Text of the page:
BEIJING // It is easy for expatriates, after several years in the UAE, to forget how lucky they are to be spared the attentions of the taxman. Each month, every dirham they earn is theirs to spend or save as they choose. How different I have found things to be since I moved to China four months ago to work as a correspondent for The National. The biggest headache when it comes to income tax has not, however, been saying goodbye to a share of my monthly pay packet. Instead, the actual paying of the money has caused me problems, and ones that are all the more annoying considering that income-tax collection rates are so low in China.
"China has very high tax rates but they are not collecting much tax. There's a problem with the system," said Andy Xie, a former economist for Morgan Stanley, at a talk in Beijing earlier this year. Indeed, I suspect that plenty of the other journalists here in China make little or no contribution to the Communist Party coffers. The first fellow journalist I met after I arrived, a European I chatted to briefly at the country's International Press Centre, did not seem to think it was incumbent upon me to be open with the Chinese authorities when it came to money.
"Just declare some of it and hope that keeps them happy," he said. Instead, keen as I am both to pay my dues and to avoid the worry of wondering whether I will be slapped with a mammoth tax bill when I leave China, I decided not to follow his advice. Whether most of the other journalists here do the same is at least open to question. Given this situation, I thought I would be welcomed with open arms when I arrived at the tax office in the Chinese capital to register myself and to declare every last yuan of my monthly salary.
Instead, along with the interpreter I had taken along with me, I was greeted with what could most kindly be described as indifference. A lot of people would have described the attitude and approach of the officials, who seemed more interested in the contents of their fish tank than in helping me with my tax affairs, in much more strongly negative terms. The tax system in China appears to be so labyrinthine that the only way to deal with it properly, I was told, was to hire an accountant to do my books for me.
Resistant to unnecessary spending as I am, I instead embarked on a month's-long process of sorting out my own tax affairs, plus tying up the loose ends left by my predecessor. Tying up those loose ends was easier said than done. The interpreter I hired to help out checked the tax office's website and described the process I had to go through as nothing less than "horrible". That was perhaps overdoing it slightly, but nonetheless it let me know that I was in for a long and difficult process, and one that is still unresolved.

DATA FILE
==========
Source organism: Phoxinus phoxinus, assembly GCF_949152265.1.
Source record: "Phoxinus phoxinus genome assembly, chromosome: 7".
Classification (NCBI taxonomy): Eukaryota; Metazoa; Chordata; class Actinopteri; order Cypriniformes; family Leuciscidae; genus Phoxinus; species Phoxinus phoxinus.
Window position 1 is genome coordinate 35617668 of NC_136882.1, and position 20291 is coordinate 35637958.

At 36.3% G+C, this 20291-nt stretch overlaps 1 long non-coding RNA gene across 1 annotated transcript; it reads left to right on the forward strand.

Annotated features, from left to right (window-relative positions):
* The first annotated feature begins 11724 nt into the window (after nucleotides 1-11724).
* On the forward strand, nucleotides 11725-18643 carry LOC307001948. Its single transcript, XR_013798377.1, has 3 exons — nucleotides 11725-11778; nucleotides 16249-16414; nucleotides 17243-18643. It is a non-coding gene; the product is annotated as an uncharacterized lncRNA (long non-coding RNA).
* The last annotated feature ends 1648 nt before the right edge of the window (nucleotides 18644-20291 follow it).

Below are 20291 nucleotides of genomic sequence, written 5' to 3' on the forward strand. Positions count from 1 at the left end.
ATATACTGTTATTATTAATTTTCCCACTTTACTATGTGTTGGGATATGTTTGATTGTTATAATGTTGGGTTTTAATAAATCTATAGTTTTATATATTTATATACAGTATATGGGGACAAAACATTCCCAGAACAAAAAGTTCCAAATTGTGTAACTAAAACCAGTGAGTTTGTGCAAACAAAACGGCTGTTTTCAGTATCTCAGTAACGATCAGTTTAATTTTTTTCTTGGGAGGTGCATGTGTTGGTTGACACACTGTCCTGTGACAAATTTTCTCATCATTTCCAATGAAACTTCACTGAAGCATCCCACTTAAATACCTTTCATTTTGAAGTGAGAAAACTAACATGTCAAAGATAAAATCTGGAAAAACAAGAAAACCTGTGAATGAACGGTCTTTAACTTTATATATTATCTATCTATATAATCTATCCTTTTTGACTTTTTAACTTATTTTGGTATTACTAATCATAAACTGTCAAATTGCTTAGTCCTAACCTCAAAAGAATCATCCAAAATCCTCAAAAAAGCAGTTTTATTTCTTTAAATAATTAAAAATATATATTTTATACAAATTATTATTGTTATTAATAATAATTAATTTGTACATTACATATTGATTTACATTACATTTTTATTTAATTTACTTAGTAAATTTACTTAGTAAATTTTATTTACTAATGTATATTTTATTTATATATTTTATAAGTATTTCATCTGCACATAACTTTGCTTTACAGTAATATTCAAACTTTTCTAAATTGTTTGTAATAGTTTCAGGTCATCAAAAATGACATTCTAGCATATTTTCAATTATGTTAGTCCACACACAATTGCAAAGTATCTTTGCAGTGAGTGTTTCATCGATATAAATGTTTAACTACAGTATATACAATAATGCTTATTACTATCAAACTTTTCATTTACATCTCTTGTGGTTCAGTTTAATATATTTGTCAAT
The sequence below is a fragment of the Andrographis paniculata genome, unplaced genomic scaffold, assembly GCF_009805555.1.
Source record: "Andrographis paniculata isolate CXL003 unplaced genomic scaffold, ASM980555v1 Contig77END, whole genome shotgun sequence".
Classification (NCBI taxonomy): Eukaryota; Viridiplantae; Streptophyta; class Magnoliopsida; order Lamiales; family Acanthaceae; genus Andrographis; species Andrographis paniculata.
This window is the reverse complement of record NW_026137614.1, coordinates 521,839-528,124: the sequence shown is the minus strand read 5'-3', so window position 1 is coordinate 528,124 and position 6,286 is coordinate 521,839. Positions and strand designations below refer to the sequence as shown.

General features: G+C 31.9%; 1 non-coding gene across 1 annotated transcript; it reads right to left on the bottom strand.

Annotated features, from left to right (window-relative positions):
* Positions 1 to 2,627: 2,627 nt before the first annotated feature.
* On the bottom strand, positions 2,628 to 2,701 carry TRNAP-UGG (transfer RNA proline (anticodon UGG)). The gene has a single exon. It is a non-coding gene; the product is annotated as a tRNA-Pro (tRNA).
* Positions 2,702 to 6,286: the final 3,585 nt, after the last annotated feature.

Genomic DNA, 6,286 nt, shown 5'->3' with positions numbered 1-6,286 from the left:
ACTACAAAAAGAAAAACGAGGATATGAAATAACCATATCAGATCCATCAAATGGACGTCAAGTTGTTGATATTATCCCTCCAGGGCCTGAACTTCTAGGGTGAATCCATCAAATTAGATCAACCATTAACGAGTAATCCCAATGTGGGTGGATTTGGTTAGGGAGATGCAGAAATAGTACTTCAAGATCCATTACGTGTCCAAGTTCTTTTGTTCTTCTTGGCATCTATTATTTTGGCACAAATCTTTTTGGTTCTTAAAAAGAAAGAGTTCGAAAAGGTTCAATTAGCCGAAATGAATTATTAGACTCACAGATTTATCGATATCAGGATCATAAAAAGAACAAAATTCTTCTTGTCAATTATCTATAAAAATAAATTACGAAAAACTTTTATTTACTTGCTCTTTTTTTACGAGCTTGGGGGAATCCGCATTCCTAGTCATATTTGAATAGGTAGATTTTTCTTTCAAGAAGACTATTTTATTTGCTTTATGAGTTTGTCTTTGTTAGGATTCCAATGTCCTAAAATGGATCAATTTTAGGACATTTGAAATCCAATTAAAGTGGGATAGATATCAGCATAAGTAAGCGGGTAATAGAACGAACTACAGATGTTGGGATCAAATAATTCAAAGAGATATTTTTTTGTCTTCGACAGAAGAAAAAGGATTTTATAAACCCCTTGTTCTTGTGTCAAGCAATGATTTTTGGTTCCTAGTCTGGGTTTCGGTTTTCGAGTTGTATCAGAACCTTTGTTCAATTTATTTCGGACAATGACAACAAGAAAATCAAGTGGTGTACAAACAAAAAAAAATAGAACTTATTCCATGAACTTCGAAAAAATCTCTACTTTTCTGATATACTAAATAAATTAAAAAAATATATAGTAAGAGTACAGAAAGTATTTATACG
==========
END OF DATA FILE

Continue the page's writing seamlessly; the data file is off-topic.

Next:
I had to get copies of the other journalist's passport, his press card and the receipts for each occasion he had paid tax. Just getting hold of these entailed repeated telephone calls over several weeks. And then it turned out these were not enough. China's income-tax system allows exemptions for certain portions of income, including that which goes on rent, as individuals are expected to pay tax on this amount when they hand over their rent cheque.
So, to confirm that the tax figure paid by my predecessor was correct, the authorities asked me to find out how much rent he was paying and to confirm this with receipts. It took several visits to the tax office just to reach this position, something that was as frustrating as it was wasteful in terms of time. It was at this stage, having decided I had annoyed the other journalist's wife enough with my repeated requests, I decided to put an end, at least temporarily, to my efforts to tie up these loose tax ends.
Instead, for the moment at least, I am licking my bureaucratic wounds and focusing my efforts on ensuring my monthly tax bill is paid properly. This is enough of a headache. It means going to the bank, checking exactly what my salary (in dollars) converts to that day, then going to the tax office, playing about on some computers to get a special tax number, before heading to a bank to actually pay the money, which works out to about 16 per cent of my income.
Making this payment usually entails a long wait, the staff proving, for all the ways that China has shaken off its communist past, in terms of customer service it clings to it tenaciously. So paying my tax takes up almost half a day every month. But I am careful to try to do things exactly as they should be done because I realise how problematic mistakes could be. If I overpay tax slightly, I have to fill in a series of forms and apply for a refund. If I underpay, I could cause problems for myself or whoever else The National employs in China. I am ever aware that I am only a small miscalculation away from landing myself in difficulties.
For all the minute attention to detail the tax office insists on, it comes as countless other expatriates flout the rules spectacularly, paying pitiful amounts of tax by declaring only income from one source, or staying in the country on business instead of journalist visas, and paying not a single penny in tax. Although I never will, it sometimes makes me wonder why I do not join them as a tax outlaw - because playing by the book gives little peace of mind and no escape from a bureaucratic nightmare.